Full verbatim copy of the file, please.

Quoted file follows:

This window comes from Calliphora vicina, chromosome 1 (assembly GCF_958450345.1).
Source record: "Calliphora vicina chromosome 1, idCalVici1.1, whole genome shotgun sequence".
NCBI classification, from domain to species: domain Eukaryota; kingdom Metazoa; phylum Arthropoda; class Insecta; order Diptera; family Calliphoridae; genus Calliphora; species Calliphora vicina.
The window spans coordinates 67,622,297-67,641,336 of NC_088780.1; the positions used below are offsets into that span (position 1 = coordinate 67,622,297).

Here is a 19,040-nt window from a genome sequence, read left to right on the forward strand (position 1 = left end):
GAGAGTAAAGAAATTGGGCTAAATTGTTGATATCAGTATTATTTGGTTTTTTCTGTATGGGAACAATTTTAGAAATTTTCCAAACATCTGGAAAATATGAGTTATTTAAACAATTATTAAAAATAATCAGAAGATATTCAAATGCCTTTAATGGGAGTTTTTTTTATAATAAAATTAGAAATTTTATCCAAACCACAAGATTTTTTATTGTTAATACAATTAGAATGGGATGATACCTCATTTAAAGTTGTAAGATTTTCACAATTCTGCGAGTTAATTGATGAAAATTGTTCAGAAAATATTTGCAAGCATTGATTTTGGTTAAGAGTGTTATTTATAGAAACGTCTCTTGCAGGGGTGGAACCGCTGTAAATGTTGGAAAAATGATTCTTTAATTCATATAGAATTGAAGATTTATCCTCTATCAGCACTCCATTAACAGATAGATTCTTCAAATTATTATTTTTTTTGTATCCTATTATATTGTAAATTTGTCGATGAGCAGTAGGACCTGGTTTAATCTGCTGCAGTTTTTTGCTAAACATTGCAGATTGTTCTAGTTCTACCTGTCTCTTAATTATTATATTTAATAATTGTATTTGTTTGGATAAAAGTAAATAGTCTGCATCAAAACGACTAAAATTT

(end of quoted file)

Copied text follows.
This window comes from Calliphora vicina, chromosome 1 (assembly GCF_958450345.1).
Source record: "Calliphora vicina chromosome 1, idCalVici1.1, whole genome shotgun sequence".
NCBI classification, from domain to species: domain Eukaryota; kingdom Metazoa; phylum Arthropoda; class Insecta; order Diptera; family Calliphoridae; genus Calliphora; species Calliphora vicina.
The window spans coordinates 67,622,297-67,641,336 of NC_088780.1; the positions used below are offsets into that span (position 1 = coordinate 67,622,297).

Here is a 19,040-nt window from a genome sequence, read left to right on the forward strand (position 1 = left end):
GAGAGTAAAGAAATTGGGCTAAATTGTTGATATCAGTATTATTTGGTTTTTTCTGTATGGGAACAATTTTAGAAATTTTCCAAACATCTGGAAAATATGAGTTATTTAAACAATTATTAAAAATAATCAGAAGATATTCAAATGCCTTTAATGGGAGTTTTTTTTATAATAAAATTAGAAATTTTATCCAAACCACAAGATTTTTTATTGTTAATACAATTAGAATGGGATGATACCTCATTTAAAGTTGTAAGATTTTCACAATTCTGCGAGTTAATTGATGAAAATTGTTCAGAAAATATTTGCAAGCATTGATTTTGGTTAAGAGTGTTATTTATAGAAACGTCTCTTGCAGGGGTGGAACCGCTGTAAATGTTGGAAAAATGATTCTTTAATTCATATAGAATTGAAGATTTATCCTCTATCAGCACTCCATTAACAGATAGATTCTTCAAATTATTATTTTTTTTGTATCCTATTATATTGTAAATTTGTCGATGAGCAGTAGGACCTGGTTTAATCTGCTGCAGTTTTTTGCTAAACATTGCAGATTGTTCTAGTTCTACCTGTCTCTTAATTATTATATTTAATAATTGTATTTGTTTGGATAAAAGTAAATAGTCTGCATCAAAACGACTAAAATTT